Who should use it: Teams that use an Agile approach should use, or at least try, the Scrum methodology as well. Since sprints are divided into small teams, this approach can work for both small and large teams.Read: Waterfall vs. Agile vs. Kanban vs. Scrum: What's the difference?
What it is: The Kanban methodology represents project backlogs using visual elements, specifically boards. This approach is used by Agile teams to better visualize workflows and project progress while decreasing the likelihood of bottlenecks. It’s also usually in the form of a software tool that allows you to change and drag boards seamlessly within projects, though it’s not a requirement.
Since this method doesn’t have a defined process like others, many teams use it differently. The main concept to keep in mind is that Kanban aims to focus on the most important project tasks, keeping the overall framework simple.
Who should use it: Kanban boards are great for teams of all sizes and specifically remote-first teams. This is because the visual capabilities of Kanban boards help team members stay on track no matter where they are.Try boards with Asana for free
What it is: As you may have guessed, Scrumban is a methodology that draws inspiration from both Scrum and Kanban frameworks. Some think of this as a hybrid approach that incorporates the best of each.
Scrumban uses a similar sprint cycle as Scrum but allows individual tasks to be pulled into the plan like Kanban. This allows the most important work to be completed and keeps project plans simple. Scrumban also uses Scrum meetings to enhance collaboration and keep goals top of mind.
Who should use it: If you like the idea of breaking down a project into smaller tasks, but likewise want to keep it visually simple, Scrumban might be for you. It’s the perfect intersection of simplicity and clarity.Read: Kanban vs. Scrum: What’s the difference?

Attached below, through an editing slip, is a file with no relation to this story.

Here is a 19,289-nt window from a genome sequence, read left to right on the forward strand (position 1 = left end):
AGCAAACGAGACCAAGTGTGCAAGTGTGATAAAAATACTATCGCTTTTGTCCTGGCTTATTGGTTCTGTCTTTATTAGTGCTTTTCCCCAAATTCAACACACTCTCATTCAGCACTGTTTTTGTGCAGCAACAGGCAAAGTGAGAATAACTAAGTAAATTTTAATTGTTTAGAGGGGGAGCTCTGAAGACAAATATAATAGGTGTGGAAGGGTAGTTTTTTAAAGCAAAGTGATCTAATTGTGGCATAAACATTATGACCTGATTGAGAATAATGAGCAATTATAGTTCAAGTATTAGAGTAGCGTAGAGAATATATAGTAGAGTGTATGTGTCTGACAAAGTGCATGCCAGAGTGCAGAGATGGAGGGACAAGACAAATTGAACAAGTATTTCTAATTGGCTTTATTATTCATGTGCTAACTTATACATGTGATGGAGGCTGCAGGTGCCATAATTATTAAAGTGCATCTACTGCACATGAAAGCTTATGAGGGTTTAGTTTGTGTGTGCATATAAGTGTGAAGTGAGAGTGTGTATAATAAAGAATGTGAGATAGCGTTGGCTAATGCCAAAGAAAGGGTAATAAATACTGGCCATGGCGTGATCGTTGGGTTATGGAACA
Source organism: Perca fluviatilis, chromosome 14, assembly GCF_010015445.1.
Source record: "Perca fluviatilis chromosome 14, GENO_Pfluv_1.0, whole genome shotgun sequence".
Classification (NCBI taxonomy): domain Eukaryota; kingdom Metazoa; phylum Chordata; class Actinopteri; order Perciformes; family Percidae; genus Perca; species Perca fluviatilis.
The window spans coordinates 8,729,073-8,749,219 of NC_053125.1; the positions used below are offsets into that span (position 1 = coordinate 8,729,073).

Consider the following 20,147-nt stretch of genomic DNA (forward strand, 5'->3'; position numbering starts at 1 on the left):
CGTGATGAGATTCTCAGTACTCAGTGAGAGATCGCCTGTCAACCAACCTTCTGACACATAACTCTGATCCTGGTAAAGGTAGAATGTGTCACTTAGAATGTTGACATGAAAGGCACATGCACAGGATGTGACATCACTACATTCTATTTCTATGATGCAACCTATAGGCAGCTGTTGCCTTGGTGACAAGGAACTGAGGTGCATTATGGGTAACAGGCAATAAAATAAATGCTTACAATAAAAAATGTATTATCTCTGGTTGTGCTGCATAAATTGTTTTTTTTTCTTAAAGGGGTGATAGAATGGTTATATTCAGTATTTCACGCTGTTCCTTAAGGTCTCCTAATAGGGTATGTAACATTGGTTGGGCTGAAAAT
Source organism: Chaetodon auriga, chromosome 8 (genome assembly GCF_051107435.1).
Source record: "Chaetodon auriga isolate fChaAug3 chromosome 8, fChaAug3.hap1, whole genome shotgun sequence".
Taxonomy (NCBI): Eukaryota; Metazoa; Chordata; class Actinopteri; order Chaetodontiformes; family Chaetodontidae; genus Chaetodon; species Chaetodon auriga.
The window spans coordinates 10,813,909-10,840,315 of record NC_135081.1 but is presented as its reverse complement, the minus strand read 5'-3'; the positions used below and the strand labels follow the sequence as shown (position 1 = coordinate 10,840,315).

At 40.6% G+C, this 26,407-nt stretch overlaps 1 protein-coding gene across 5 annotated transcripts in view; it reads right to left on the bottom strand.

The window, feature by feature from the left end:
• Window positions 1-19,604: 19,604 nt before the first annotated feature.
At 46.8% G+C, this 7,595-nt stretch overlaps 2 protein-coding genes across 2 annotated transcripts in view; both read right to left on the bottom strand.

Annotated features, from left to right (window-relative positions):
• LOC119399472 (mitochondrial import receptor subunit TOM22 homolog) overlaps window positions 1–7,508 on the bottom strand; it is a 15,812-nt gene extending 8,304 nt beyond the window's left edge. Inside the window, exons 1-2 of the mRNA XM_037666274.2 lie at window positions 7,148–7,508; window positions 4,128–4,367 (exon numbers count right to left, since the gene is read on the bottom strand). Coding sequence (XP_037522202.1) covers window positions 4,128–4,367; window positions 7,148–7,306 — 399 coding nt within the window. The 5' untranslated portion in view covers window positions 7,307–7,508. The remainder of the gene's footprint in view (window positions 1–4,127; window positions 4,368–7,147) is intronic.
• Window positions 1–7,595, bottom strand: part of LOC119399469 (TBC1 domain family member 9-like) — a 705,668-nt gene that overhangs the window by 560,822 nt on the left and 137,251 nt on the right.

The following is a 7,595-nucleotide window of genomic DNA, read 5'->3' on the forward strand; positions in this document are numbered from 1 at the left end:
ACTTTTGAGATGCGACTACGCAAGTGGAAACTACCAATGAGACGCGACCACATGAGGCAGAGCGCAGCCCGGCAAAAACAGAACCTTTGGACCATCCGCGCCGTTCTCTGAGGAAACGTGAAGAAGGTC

What it is: PRINCE2, otherwise known as PRojects IN Controlled Environments, uses the overarching waterfall methodology to define stages within a project. It was initially created by the UK government for IT projects and still primarily suits large IT initiatives over the traditional product or market-focused projects.
There are seven main principles of PRINCE2, which include:
Starting a project
Directing a project
Initiating a project
Controlling a project
Managing product delivery
Managing a stage boundary
Closing a project
These seven principles create a thorough project process and make for an effective enterprise project methodology altogether. It aims to define roles and back management. Not only that, but PRINCE2 can be used to streamline a ton of individual project management tasks, like controlling a stage, managing product delivery, and initiating and closing a project.
Who should use it: Due to the particular nature of the PRINCE2 project management methodology, it’s best suited for large enterprise projects with a number of project stakeholders. Using it for small projects may create a longer and more complicated process than necessary.Try PRINCE2 software with Asana
What it is: Unlike the other PM methodologies, Six Sigma is used for quality management and is frequently described as a philosophy rather than a traditional methodology. It is often paired with either a lean methodology or Agile framework, otherwise known as lean Six Sigma and Agile Six Sigma.